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As far as I understand it the solution would be to split up your function into smaller functions and make the play-head advance between executing those. That might be not easy in your case, but it will in the end provide you with the opportunity to give visual feedback to the audience, which is also something very useful.
splitting loop can always be done. you only need to place your nested loops in a function (which they already are), have each of your 5 loops use a parameter as their start value and put a timing check in your inner most loop. that timing check triggers a call to a function (which then causes flash to catch its breath) and breaks out of your loops. the nested loops are then reentered where they left off and continue until the next timing violation etc.
kglad's solution seems to be a very fine one (as always!) but I still would like to emphasize my point that in most of the cases where very long loop are required, a solution that gives the user a visual feedback is very important.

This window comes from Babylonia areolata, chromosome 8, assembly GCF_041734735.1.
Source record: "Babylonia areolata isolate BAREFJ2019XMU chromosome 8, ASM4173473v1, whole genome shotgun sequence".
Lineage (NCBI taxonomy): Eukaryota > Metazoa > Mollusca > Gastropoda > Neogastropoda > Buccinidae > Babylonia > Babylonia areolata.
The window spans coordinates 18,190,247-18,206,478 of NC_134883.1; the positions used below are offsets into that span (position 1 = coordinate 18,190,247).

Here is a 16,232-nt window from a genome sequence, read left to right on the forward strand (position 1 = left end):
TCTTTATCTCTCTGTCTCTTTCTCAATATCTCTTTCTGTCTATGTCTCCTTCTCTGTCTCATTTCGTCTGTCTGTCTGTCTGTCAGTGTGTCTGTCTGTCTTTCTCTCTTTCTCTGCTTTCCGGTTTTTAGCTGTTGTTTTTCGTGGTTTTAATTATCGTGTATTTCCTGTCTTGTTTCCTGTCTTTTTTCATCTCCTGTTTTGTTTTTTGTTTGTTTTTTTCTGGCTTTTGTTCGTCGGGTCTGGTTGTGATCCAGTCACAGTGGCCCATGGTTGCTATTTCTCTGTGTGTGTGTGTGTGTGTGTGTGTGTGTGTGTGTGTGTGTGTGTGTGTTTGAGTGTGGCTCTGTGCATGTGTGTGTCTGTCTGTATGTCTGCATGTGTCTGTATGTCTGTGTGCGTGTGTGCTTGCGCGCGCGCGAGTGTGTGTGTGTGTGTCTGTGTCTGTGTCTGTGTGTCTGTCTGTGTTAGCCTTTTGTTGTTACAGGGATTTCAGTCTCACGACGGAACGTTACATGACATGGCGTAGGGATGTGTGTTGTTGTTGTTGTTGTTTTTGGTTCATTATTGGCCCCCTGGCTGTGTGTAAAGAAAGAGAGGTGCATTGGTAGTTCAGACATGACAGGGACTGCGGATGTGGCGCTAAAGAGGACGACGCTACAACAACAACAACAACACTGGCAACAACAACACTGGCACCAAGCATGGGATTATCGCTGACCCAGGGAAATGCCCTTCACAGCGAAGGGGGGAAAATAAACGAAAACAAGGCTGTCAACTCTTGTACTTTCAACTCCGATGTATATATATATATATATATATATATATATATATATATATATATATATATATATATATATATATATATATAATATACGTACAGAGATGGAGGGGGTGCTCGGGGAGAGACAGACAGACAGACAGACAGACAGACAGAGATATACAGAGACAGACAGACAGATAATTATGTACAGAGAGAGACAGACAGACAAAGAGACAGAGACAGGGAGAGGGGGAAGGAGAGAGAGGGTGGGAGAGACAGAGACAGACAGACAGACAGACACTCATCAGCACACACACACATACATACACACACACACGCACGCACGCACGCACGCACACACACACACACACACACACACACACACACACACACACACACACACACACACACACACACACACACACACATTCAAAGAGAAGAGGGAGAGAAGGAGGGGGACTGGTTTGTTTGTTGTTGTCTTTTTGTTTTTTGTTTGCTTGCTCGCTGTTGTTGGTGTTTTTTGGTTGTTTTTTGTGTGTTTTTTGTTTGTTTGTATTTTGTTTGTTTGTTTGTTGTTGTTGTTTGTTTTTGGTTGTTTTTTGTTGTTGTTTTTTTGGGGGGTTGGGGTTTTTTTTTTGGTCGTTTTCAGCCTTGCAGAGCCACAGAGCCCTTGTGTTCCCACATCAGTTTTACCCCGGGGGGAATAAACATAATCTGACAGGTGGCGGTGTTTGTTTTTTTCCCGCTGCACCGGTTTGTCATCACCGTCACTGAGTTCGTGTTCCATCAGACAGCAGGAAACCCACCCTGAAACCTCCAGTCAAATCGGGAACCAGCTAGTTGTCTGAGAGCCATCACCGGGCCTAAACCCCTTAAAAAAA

Of course you can do that with kglad's way too.
As Flash is very CPU intensive, it tends to suck up all processing power of the machine if running into long loops, so that the user's computer will get "stuck". If that lasts longer than one or two seconds it can be very annoying, so if you (have to) make the user wait it is somehow a question of good manners to inform him about what's going on, and give him a chance (e.g.) check for mail in the meantime. I personally thing it preferable to wait 30secs being informed and able to read mail, instead of 15 secs being stuck, not knowing why.
One other thing:
Probably in your case it might be that the whole system of using such monstrous XML files is faulty from the very start.
Even if you can make it work, sometimes it is the much better option to go back a step or two and rectify the problem before it occurs.
XML has it's advantages, for one thing it is easy to use, and human-readable, but it's disadvantages are, that it carries a lot of overhead, and slows down performance. So for really big chunks of data a database is (IMHO), in most cases the better choice.
This is just a general hunch I have here.